“All foreign investors can potentially influence returns in emerging market stock and bond markets. The data clearly show that the largest influences on emerging markets are fundamental market factors and investors other than US funds,” explained Senior Economist L. Christopher Plantier, author of the paper. “The data also show that investment by regulated funds is a net positive for these markets, providing stable funding and supporting economic growth.”
Regulated Funds’ Emerging Market Investment Picture: Stable, Diverse, and Beneficial
Regulated fund participation in emerging market equity and debt markets has significantly increased during the past decade due to US and European investors’ demand for diversified portfolios. Nonetheless, regulated fund holdings in emerging market stocks and bonds remain small compared to the total size of capital markets in emerging economies.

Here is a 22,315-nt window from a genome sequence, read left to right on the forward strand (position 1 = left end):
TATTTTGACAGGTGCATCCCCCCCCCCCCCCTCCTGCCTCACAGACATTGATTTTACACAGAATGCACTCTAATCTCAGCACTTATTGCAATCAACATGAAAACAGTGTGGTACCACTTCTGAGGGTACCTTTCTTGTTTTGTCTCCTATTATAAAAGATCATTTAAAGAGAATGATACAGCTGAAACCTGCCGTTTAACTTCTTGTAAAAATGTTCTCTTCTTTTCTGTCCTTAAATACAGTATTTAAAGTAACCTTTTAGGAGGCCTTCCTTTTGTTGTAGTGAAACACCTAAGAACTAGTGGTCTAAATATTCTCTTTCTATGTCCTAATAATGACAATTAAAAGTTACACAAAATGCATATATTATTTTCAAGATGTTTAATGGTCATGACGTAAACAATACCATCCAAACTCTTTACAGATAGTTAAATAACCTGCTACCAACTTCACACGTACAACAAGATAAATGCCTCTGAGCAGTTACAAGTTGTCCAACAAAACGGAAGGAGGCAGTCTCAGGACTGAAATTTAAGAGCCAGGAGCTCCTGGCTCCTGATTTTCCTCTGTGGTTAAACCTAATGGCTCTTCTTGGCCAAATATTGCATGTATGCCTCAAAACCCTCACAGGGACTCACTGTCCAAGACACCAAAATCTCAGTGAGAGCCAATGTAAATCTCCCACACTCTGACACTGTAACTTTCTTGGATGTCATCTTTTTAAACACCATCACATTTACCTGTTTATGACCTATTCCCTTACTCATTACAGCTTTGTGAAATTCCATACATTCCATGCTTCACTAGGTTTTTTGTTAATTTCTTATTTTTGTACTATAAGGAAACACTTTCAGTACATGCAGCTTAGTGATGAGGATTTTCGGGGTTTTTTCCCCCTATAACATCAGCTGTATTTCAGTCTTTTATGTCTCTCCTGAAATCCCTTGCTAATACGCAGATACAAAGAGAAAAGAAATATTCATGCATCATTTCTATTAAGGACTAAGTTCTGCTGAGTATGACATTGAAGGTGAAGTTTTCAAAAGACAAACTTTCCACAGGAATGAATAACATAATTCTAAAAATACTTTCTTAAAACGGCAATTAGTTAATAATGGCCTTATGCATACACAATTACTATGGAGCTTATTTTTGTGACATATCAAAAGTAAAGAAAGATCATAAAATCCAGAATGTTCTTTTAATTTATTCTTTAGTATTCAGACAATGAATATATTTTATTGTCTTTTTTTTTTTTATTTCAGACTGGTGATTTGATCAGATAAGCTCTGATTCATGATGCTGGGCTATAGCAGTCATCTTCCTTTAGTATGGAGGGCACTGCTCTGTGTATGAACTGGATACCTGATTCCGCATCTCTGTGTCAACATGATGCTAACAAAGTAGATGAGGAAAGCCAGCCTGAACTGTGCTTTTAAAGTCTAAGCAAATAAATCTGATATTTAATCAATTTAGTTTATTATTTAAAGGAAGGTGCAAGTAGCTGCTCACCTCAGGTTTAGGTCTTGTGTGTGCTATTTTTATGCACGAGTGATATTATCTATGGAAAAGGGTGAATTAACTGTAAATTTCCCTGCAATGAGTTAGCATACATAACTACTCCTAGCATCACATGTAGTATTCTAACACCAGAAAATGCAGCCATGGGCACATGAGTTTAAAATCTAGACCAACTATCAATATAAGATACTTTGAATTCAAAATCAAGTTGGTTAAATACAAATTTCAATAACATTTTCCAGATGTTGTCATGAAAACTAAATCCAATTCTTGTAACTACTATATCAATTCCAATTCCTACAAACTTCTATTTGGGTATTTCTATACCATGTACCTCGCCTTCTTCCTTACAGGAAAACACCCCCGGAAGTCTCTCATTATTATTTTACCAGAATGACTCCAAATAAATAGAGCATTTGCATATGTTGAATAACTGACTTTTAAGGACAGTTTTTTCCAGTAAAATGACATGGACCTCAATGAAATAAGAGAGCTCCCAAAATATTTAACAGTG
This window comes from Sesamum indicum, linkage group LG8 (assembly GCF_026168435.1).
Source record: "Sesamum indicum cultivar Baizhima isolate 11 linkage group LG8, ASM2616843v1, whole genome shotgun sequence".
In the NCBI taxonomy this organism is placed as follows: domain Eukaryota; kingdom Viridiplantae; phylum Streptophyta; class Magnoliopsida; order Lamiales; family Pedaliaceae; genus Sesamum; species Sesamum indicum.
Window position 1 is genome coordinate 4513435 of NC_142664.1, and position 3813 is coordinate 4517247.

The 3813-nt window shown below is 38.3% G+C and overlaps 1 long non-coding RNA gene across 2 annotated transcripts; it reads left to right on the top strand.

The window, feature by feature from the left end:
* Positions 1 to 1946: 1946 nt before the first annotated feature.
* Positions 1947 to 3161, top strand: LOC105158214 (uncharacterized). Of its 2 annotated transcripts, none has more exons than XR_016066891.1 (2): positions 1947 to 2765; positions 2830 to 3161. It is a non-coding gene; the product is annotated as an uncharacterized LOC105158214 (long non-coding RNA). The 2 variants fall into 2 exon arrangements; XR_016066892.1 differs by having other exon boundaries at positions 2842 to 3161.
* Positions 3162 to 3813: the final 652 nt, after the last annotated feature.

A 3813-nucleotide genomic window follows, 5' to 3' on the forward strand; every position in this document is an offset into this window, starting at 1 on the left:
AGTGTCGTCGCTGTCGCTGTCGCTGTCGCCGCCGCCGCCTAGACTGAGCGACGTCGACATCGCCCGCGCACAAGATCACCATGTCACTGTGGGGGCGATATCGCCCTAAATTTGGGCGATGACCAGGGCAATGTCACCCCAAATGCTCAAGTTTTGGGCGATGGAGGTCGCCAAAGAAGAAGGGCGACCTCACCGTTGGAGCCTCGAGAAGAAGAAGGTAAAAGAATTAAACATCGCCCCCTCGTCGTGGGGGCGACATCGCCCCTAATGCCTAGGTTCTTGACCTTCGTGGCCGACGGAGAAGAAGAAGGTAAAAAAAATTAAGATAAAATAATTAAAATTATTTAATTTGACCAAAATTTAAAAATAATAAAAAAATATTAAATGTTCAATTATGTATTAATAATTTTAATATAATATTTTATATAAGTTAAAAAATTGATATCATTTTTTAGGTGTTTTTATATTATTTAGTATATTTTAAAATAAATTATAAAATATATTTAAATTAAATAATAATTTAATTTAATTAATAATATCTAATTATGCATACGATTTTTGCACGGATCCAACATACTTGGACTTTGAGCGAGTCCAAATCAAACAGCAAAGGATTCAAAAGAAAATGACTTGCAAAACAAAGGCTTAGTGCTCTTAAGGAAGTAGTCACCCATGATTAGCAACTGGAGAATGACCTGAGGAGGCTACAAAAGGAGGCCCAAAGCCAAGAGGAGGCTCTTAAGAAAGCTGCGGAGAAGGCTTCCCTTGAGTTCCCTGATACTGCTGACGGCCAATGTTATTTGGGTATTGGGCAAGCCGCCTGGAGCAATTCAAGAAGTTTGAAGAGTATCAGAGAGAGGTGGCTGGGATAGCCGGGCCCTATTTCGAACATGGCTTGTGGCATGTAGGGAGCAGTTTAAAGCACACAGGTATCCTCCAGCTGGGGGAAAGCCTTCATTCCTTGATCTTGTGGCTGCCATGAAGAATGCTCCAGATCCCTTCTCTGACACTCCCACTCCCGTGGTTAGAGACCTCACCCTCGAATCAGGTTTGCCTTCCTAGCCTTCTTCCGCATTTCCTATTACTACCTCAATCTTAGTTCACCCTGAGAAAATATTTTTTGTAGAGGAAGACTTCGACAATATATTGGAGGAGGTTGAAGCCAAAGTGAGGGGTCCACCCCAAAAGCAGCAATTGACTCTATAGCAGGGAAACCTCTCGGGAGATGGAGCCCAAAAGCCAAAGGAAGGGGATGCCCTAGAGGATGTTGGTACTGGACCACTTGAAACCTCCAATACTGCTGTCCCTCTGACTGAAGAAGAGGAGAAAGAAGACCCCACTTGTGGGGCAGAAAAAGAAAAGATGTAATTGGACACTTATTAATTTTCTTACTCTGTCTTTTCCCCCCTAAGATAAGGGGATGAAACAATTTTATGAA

Regulated funds’ purchases of emerging market securities also constitute a small share of the total portfolio capital flowing to emerging economies from foreign investors. From 2010 to 2014, for example, emerging market economies received cumulative gross bond inflows of $1 trillion. Less than $140 billion of those inflows came from regulated funds.
Cumulative Net Purchases of Emerging Market Securities Are a Small Share of Total Foreign Investor Portfolio Capital Flows to Emerging Markets
Billions of US dollars; quarterly, March 2010–December 2014*
*Data for September 2014 and December 2014 are estimated.